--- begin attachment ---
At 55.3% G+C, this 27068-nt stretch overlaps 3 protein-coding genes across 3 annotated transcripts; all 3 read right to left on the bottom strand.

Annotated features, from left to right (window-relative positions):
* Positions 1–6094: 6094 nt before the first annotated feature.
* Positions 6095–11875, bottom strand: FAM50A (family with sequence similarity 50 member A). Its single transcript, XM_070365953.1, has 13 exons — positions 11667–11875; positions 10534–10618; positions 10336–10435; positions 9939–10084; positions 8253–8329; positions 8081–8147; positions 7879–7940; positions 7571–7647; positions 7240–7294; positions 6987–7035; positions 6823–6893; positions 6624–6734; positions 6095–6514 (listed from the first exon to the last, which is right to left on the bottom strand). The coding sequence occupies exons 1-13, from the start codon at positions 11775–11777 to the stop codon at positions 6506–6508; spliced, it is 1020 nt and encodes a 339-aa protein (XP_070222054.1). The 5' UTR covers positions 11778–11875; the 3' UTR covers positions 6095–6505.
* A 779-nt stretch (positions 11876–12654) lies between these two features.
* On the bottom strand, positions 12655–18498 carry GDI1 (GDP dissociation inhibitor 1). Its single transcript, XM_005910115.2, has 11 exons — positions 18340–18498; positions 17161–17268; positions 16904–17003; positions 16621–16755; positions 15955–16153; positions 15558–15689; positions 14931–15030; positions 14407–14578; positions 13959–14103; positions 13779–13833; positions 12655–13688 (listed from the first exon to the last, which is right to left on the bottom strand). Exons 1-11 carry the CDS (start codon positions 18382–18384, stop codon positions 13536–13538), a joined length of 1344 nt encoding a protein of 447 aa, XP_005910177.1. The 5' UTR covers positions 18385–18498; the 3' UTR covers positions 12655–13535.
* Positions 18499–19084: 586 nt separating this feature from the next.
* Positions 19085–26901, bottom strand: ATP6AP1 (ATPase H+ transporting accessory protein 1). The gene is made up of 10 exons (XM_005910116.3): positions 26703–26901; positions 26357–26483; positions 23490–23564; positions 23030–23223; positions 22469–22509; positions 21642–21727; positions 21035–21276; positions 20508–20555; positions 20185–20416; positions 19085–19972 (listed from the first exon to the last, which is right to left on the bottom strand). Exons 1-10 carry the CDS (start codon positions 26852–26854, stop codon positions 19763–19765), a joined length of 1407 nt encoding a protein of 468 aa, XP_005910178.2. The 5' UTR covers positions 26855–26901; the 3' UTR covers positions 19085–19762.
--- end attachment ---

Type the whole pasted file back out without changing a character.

At 55.3% G+C, this 27068-nt stretch overlaps 3 protein-coding genes across 3 annotated transcripts; all 3 read right to left on the bottom strand.

Annotated features, from left to right (window-relative positions):
* Positions 1–6094: 6094 nt before the first annotated feature.
* Positions 6095–11875, bottom strand: FAM50A (family with sequence similarity 50 member A). Its single transcript, XM_070365953.1, has 13 exons — positions 11667–11875; positions 10534–10618; positions 10336–10435; positions 9939–10084; positions 8253–8329; positions 8081–8147; positions 7879–7940; positions 7571–7647; positions 7240–7294; positions 6987–7035; positions 6823–6893; positions 6624–6734; positions 6095–6514 (listed from the first exon to the last, which is right to left on the bottom strand). The coding sequence occupies exons 1-13, from the start codon at positions 11775–11777 to the stop codon at positions 6506–6508; spliced, it is 1020 nt and encodes a 339-aa protein (XP_070222054.1). The 5' UTR covers positions 11778–11875; the 3' UTR covers positions 6095–6505.
* A 779-nt stretch (positions 11876–12654) lies between these two features.
* On the bottom strand, positions 12655–18498 carry GDI1 (GDP dissociation inhibitor 1). Its single transcript, XM_005910115.2, has 11 exons — positions 18340–18498; positions 17161–17268; positions 16904–17003; positions 16621–16755; positions 15955–16153; positions 15558–15689; positions 14931–15030; positions 14407–14578; positions 13959–14103; positions 13779–13833; positions 12655–13688 (listed from the first exon to the last, which is right to left on the bottom strand). Exons 1-11 carry the CDS (start codon positions 18382–18384, stop codon positions 13536–13538), a joined length of 1344 nt encoding a protein of 447 aa, XP_005910177.1. The 5' UTR covers positions 18385–18498; the 3' UTR covers positions 12655–13535.
* Positions 18499–19084: 586 nt separating this feature from the next.
* Positions 19085–26901, bottom strand: ATP6AP1 (ATPase H+ transporting accessory protein 1). The gene is made up of 10 exons (XM_005910116.3): positions 26703–26901; positions 26357–26483; positions 23490–23564; positions 23030–23223; positions 22469–22509; positions 21642–21727; positions 21035–21276; positions 20508–20555; positions 20185–20416; positions 19085–19972 (listed from the first exon to the last, which is right to left on the bottom strand). Exons 1-10 carry the CDS (start codon positions 26852–26854, stop codon positions 19763–19765), a joined length of 1407 nt encoding a protein of 468 aa, XP_005910178.2. The 5' UTR covers positions 26855–26901; the 3' UTR covers positions 19085–19762.